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17.11: Half-reactions and Half-cells

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    Let us consider some standard electrochemical cells we could construct using the S.H.E. Two possibilities are electrochemical cells in which the second electrode is the standard silver–silver ion electrode or the standard copper–cupric ion electrode. The diagrams in Figure 7 summarize the half-reactions and the electrical potentials that we find when we construct these cells.

    Screen Shot 2019-10-14 at 12.17.05 PM.png
    Figure 7. Two cells, each with a standard hydrogen electrode.

    We can also connect these cells so that the two S.H.E. are joined by one wire, while a second wire joints the silver and copper electrodes. This configuration is sketched in Figure 8. Whatever happens at one S.H.E. happens in the exact reverse at the other S.H.E. The net effect is essentially the same as connecting the silver– silver ion half-cell to the copper–cupric ion half-cell by a single salt bridge. If we did not already know what reaction occurs, we could figure it out from the information we have about how each of these two cells performs when it operates against the S.H.E.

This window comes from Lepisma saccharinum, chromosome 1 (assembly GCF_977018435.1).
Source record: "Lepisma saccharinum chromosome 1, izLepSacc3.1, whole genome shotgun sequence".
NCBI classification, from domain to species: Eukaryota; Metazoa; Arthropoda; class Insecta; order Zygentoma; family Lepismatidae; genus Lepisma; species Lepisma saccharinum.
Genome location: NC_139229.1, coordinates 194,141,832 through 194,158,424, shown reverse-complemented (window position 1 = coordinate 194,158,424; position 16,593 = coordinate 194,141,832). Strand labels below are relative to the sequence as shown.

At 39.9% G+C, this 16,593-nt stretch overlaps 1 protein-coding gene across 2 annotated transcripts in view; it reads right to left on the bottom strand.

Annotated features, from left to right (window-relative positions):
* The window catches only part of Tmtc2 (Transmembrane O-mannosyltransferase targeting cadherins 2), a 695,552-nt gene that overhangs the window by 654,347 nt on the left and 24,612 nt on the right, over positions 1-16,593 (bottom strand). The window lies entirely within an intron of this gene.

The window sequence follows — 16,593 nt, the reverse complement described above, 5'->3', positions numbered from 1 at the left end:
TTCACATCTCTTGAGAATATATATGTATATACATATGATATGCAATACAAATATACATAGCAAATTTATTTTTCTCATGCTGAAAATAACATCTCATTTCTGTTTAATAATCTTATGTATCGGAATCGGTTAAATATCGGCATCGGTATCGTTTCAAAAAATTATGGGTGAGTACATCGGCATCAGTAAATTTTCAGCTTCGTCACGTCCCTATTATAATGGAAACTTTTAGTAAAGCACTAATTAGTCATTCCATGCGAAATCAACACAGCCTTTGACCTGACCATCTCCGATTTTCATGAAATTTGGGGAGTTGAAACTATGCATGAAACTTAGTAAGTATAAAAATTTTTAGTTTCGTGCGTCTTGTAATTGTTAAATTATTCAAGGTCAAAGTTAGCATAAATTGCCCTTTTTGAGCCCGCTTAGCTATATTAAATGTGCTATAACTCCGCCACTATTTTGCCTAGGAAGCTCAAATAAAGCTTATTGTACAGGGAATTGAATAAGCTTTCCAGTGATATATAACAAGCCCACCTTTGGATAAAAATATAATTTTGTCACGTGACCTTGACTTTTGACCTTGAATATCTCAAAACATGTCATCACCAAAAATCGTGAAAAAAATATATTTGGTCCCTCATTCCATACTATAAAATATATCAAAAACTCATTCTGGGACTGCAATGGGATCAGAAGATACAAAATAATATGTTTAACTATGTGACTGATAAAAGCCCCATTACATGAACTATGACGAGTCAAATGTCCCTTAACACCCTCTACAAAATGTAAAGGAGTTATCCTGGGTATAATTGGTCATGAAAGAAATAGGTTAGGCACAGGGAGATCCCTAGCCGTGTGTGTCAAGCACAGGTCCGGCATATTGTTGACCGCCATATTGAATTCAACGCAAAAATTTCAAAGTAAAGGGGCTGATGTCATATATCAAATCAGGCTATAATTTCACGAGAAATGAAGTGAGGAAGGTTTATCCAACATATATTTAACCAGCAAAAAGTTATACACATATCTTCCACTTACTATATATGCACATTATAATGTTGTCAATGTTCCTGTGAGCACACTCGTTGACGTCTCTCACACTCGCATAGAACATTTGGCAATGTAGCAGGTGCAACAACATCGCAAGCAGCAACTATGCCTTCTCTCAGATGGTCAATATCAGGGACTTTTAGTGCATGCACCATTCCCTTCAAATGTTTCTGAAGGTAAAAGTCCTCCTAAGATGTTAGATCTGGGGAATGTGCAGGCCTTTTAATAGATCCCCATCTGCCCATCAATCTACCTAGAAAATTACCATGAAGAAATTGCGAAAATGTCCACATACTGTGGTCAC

Screen Shot 2019-10-14 at 12.17.46 PM.png
    Figure 8. After connecting the two standard hydrogen electrodes, the combination becomes equivalent to two half cells connected to a salt bridge.

    This page titled 17.11: Half-reactions and Half-cells is shared under a CC BY-SA 4.0 license and was authored, remixed, and/or curated by Paul Ellgen via source content that was edited to the style and standards of the LibreTexts platform; a detailed edit history is available upon request.